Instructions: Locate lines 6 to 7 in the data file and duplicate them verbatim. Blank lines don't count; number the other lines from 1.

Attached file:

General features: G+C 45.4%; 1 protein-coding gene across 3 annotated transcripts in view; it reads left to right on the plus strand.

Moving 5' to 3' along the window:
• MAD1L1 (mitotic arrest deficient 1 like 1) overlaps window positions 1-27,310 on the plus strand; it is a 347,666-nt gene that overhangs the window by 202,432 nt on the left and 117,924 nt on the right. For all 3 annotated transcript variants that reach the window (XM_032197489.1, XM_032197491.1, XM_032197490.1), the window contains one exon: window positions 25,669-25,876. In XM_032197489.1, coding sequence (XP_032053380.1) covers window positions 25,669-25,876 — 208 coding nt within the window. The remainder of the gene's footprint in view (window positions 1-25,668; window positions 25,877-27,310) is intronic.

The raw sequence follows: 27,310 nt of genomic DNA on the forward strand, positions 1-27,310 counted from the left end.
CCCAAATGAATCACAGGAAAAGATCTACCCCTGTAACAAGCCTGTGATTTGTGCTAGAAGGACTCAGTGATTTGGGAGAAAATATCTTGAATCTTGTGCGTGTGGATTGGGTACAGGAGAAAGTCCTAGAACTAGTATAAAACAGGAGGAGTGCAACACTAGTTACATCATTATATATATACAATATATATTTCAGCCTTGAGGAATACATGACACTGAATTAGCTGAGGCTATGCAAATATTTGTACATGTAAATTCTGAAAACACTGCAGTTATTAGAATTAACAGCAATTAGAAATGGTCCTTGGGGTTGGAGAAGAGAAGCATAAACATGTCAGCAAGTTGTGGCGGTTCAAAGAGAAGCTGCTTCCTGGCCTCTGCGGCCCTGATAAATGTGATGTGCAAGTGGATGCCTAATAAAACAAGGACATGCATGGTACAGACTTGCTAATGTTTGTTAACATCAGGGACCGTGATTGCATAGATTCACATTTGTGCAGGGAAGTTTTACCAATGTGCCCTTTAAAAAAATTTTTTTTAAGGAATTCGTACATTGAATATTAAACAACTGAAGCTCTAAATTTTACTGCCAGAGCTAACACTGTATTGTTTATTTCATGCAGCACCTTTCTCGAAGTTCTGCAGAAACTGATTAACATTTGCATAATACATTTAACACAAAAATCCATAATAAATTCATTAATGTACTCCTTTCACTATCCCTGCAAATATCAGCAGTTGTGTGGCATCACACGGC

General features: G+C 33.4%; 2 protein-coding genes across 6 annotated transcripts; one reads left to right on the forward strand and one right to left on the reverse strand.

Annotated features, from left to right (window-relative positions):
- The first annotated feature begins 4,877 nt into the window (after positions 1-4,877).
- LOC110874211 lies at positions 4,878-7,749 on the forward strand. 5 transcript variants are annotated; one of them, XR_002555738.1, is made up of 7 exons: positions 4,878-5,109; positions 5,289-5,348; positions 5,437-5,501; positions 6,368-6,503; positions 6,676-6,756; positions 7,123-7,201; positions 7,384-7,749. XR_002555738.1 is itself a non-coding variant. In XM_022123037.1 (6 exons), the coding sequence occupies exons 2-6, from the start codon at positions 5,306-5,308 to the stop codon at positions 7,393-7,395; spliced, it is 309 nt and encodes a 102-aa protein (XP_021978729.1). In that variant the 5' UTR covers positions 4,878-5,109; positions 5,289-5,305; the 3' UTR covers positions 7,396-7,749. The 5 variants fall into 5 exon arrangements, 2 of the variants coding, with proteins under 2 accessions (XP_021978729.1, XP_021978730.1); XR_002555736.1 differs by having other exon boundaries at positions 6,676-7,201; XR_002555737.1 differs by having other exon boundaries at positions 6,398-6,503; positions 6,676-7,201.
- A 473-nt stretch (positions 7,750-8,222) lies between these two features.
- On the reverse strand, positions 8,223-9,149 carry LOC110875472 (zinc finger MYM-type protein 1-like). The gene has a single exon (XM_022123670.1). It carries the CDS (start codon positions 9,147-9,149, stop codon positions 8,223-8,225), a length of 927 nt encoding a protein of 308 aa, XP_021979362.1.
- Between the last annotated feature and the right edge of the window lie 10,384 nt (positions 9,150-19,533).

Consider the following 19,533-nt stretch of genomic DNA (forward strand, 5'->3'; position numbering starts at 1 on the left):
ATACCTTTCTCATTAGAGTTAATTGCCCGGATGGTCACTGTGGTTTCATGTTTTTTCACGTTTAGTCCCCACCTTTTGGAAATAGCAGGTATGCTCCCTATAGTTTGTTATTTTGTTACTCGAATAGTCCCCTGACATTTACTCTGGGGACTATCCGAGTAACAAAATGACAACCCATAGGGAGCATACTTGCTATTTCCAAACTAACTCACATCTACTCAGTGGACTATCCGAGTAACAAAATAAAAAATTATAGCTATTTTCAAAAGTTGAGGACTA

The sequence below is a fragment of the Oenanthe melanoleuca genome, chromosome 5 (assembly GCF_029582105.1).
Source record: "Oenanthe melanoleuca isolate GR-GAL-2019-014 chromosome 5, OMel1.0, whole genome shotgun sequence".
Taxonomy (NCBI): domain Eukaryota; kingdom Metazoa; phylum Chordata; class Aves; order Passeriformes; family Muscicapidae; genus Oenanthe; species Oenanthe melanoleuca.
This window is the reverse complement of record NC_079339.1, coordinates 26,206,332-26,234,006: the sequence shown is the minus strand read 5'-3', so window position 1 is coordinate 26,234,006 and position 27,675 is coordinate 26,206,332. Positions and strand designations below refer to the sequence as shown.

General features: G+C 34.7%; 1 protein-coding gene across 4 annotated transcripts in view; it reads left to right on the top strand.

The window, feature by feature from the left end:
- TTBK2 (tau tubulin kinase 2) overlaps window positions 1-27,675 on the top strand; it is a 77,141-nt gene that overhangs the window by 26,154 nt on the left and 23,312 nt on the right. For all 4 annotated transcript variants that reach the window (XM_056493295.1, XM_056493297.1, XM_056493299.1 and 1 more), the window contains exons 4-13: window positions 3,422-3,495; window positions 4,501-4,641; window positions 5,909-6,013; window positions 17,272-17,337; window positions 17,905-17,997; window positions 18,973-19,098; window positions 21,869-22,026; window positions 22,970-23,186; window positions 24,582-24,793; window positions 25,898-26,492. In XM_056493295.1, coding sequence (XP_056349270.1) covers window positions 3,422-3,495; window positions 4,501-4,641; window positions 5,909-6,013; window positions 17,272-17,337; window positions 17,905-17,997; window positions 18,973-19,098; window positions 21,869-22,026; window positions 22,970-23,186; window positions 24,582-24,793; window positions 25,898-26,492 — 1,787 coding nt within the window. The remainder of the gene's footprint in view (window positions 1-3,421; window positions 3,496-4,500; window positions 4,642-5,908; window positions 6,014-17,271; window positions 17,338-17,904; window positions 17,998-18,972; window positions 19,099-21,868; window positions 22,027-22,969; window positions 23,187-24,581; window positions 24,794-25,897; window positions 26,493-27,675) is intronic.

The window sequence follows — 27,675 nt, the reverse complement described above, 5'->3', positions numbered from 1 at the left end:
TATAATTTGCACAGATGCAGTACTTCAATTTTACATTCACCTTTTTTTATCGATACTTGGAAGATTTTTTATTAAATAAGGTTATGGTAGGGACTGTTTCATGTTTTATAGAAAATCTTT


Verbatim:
General features: G+C 33.4%; 2 protein-coding genes across 6 annotated transcripts; one reads left to right on the forward strand and one right to left on the reverse strand.

Annotated features, from left to right (window-relative positions):